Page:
Posted at 1:47 pm Aug 6, 2012 EDT

Many years ago, if you purchased a brand name item, it meant you were getting a superior product. This is, in general, not necessarily true any more. Plastic parts have replaced metal ones in sewing machines, seams are often unfinished or shoddily sewn in some name brand clothing, etc.

I take great pride in what I create. Factory-made items remove that element from the consumer. There should be pride in ownership, too. If someone were to say, "Oh, I like your shirt!" I'd feel almost embarrassed to say I bought it at Walmart and just politely tell them, "thanks". But if it were a handmade shirt, then I'd proudly tell them that I bought it from an artist who screen prints their own artwork onto shirts they made and even share a little something about the artist that I learned.

The value of an item to me isn't just about how much it costs. It's the pride, the quality, the story behind the item, the story of the artist who created it, it's usefulness to me. I've had people tell me that art isn't useful and serves no practical purpose. To them I ask, "Does it make you happy looking at it?" If so, then yes, it does.

We have become more and more conditioned to believe that value is strictly associated with money...how much an item costs.

Posted at 2:36 pm Aug 6, 2012 EDT

It bugs me to death.
Case in point. Victoria's secret. Their bras and underwear will last until you get sick of looking at them.
Their clothing,you wash it once and it's over.
Purses another weakness. I finally invested in a coach bag. Quality. I got tIred of carrying purses and having them fall apart.
My dryer was three years old and burned up. That's ridiculous..

Posted at 4:33 pm Aug 6, 2012 EDT

I agree about what has become a disposable society. I think it has it's beginning in the erosion of personal responsibility. It's not your fault you went to the bar and had 20 drinks and while attempting to drive home, you hit and killed and/or injured several people! it's the bartenders fault for serving you 20 drinks. It's the maker of the drinks you were drinking for making them so high in alcoholic content. It's the maker of your vehicle for not putting something gaget on the car that prevented you from driving drunk. It's the city/county/state who put in the roadway you were driving on....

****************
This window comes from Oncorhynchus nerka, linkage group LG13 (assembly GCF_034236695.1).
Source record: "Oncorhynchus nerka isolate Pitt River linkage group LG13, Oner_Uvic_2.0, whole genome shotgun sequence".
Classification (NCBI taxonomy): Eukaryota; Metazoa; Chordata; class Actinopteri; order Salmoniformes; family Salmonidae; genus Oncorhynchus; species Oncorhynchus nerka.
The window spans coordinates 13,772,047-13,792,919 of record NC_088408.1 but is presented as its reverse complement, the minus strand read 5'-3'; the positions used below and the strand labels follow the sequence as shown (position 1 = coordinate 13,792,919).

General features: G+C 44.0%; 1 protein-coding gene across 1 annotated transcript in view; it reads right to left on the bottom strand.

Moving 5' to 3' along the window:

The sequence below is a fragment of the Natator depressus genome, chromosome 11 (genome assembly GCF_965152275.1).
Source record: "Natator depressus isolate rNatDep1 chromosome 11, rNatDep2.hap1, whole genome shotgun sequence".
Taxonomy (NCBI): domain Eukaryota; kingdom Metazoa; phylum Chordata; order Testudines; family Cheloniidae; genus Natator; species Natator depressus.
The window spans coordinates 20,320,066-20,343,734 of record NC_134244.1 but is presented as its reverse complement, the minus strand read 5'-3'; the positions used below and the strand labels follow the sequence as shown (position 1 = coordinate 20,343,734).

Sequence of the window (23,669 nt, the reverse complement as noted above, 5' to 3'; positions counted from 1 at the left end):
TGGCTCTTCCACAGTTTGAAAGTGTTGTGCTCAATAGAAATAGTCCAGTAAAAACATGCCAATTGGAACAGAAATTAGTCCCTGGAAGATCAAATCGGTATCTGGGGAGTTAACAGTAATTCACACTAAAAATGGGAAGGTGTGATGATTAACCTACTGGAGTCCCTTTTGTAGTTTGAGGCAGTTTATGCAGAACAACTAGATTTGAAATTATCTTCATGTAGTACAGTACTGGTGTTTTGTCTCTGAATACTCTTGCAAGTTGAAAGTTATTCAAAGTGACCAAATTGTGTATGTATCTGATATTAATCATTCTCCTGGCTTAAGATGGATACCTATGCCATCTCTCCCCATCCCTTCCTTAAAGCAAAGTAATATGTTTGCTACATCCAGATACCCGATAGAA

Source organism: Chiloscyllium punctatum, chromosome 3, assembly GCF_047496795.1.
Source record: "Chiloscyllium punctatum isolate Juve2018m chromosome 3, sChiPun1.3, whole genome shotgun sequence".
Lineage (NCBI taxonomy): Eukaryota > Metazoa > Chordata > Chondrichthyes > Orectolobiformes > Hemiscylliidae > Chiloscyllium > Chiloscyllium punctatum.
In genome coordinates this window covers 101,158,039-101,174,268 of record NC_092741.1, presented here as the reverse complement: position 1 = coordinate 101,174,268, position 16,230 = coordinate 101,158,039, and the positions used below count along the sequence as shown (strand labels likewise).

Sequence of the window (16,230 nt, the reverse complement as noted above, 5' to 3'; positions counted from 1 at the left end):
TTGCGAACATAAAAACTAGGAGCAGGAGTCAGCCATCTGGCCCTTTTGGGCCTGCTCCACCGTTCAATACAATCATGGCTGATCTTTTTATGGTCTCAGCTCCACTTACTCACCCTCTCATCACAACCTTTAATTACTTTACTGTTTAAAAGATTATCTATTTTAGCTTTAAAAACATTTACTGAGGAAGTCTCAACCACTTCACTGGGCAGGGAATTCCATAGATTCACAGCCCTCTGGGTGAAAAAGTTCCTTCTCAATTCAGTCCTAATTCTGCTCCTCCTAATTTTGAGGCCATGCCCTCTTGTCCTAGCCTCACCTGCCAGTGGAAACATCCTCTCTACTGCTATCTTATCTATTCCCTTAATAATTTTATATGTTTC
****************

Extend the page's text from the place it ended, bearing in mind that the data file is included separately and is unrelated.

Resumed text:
When we lost the ability to accept personal responsibility, we lost the ability to take pride in what we do. When we lost the ability to take pride in what we do, quality went down because it just didn't matter anymore.

It became about making money and nothing else.

I look at my parents and what they had to go through growing up - they were born in the early 1920's, so they saw The Depression. They saw the rationing in WWII. Could the society of today go through even one of those, much less both? How many people would be on the ground pitching a royal hissy fit when told they couldn't have the latest version of the newest phone because the phone they bought yesterday is now "old"? And I don't mean kids having the hissy fits - I mean adults.

My husband works with a woman who will forgo buying food and paying bills so she can get the latest phone. She has a working phone, it's only a few months old, but she just heard about the newest, biggest, baddest, fastest whatsiewhosie and she's gotta have it!

Posted at 4:39 pm Aug 6, 2012 EDT